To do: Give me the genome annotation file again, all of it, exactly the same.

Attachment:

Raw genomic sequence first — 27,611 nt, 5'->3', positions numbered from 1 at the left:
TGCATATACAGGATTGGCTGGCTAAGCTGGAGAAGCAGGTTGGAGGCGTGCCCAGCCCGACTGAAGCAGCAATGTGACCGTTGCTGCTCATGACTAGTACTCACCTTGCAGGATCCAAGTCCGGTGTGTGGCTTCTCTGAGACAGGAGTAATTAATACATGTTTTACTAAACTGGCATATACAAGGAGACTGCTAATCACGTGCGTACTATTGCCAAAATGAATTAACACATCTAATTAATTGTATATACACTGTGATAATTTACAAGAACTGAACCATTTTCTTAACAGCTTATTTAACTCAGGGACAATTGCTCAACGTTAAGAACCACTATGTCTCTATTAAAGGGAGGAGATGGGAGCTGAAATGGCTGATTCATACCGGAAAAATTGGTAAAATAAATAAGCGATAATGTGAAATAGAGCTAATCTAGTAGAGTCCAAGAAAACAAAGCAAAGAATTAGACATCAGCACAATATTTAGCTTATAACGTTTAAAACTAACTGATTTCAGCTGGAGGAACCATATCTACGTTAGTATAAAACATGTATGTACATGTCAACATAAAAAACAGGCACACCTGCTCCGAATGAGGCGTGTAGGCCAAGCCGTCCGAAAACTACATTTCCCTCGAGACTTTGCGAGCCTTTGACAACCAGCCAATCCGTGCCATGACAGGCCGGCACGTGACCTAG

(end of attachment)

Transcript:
Raw genomic sequence first — 27,611 nt, 5'->3', positions numbered from 1 at the left:
TGCATATACAGGATTGGCTGGCTAAGCTGGAGAAGCAGGTTGGAGGCGTGCCCAGCCCGACTGAAGCAGCAATGTGACCGTTGCTGCTCATGACTAGTACTCACCTTGCAGGATCCAAGTCCGGTGTGTGGCTTCTCTGAGACAGGAGTAATTAATACATGTTTTACTAAACTGGCATATACAAGGAGACTGCTAATCACGTGCGTACTATTGCCAAAATGAATTAACACATCTAATTAATTGTATATACACTGTGATAATTTACAAGAACTGAACCATTTTCTTAACAGCTTATTTAACTCAGGGACAATTGCTCAACGTTAAGAACCACTATGTCTCTATTAAAGGGAGGAGATGGGAGCTGAAATGGCTGATTCATACCGGAAAAATTGGTAAAATAAATAAGCGATAATGTGAAATAGAGCTAATCTAGTAGAGTCCAAGAAAACAAAGCAAAGAATTAGACATCAGCACAATATTTAGCTTATAACGTTTAAAACTAACTGATTTCAGCTGGAGGAACCATATCTACGTTAGTATAAAACATGTATGTACATGTCAACATAAAAAACAGGCACACCTGCTCCGAATGAGGCGTGTAGGCCAAGCCGTCCGAAAACTACATTTCCCTCGAGACTTTGCGAGCCTTTGACAACCAGCCAATCCGTGCCATGACAGGCCGGCACGTGACCTAG